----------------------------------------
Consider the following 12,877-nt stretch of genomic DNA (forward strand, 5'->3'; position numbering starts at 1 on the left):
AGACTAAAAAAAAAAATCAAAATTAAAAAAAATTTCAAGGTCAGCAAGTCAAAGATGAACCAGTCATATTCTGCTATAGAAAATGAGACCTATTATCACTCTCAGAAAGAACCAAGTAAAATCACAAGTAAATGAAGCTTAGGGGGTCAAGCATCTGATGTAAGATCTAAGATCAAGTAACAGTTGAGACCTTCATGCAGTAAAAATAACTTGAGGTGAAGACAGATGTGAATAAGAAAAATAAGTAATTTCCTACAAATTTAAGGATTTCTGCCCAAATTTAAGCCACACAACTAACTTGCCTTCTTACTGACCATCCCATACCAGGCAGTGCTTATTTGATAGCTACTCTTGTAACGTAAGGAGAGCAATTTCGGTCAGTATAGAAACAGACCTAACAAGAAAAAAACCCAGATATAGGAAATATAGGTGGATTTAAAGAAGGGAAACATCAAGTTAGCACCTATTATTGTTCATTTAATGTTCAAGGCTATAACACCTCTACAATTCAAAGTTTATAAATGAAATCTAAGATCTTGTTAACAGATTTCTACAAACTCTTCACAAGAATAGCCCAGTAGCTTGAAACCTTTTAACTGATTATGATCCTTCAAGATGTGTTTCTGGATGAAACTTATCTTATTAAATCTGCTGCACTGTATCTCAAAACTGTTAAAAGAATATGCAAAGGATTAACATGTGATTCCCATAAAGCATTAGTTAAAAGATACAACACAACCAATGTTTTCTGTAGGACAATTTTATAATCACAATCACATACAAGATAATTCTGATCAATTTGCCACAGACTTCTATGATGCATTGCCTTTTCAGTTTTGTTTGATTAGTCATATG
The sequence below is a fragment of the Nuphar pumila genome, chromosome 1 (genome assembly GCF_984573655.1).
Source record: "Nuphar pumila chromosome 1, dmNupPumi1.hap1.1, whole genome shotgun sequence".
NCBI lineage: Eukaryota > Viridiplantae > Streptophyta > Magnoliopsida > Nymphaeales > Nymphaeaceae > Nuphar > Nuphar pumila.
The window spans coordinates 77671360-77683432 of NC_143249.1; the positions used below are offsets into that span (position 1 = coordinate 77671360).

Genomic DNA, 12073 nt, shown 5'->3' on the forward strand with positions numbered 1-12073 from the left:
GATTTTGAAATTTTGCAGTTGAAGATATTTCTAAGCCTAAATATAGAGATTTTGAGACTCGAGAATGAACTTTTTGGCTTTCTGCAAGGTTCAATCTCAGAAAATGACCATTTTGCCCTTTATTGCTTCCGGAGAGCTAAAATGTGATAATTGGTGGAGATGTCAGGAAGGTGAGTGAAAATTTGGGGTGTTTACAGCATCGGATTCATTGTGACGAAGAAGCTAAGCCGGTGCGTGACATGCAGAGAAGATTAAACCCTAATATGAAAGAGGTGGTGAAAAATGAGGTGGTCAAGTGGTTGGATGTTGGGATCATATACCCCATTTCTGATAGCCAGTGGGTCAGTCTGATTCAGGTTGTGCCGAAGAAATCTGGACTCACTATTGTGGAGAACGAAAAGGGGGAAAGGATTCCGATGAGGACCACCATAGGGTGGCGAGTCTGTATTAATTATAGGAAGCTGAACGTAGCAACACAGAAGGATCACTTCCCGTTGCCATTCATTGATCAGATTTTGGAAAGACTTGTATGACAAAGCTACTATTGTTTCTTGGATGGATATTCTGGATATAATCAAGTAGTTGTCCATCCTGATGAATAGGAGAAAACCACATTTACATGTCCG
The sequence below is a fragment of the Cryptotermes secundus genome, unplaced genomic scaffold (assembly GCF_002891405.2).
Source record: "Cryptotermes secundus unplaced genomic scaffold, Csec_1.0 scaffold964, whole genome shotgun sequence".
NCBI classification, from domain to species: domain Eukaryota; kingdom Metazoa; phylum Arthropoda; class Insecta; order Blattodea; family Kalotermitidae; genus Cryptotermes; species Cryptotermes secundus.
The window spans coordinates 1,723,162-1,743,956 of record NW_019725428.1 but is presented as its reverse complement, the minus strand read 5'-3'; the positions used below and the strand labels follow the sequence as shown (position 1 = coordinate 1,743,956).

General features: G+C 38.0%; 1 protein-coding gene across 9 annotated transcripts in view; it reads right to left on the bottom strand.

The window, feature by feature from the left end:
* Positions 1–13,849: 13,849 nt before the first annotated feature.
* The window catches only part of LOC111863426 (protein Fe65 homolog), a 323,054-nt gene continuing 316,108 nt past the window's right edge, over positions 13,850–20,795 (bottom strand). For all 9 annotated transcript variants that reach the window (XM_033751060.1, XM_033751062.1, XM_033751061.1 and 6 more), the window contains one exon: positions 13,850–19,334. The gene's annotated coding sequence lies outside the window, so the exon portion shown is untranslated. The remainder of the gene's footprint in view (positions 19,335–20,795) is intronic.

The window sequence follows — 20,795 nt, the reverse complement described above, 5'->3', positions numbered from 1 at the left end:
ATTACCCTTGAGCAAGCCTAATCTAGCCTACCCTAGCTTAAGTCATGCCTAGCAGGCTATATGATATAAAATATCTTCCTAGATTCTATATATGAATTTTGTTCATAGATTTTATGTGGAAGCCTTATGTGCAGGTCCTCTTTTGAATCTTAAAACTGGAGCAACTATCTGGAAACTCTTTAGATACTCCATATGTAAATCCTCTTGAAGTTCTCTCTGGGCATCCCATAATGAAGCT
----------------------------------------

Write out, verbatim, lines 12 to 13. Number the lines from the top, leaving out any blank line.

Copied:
The window spans coordinates 1,723,162-1,743,956 of record NW_019725428.1 but is presented as its reverse complement, the minus strand read 5'-3'; the positions used below and the strand labels follow the sequence as shown (position 1 = coordinate 1,743,956).

General features: G+C 38.0%; 1 protein-coding gene across 9 annotated transcripts in view; it reads right to left on the bottom strand.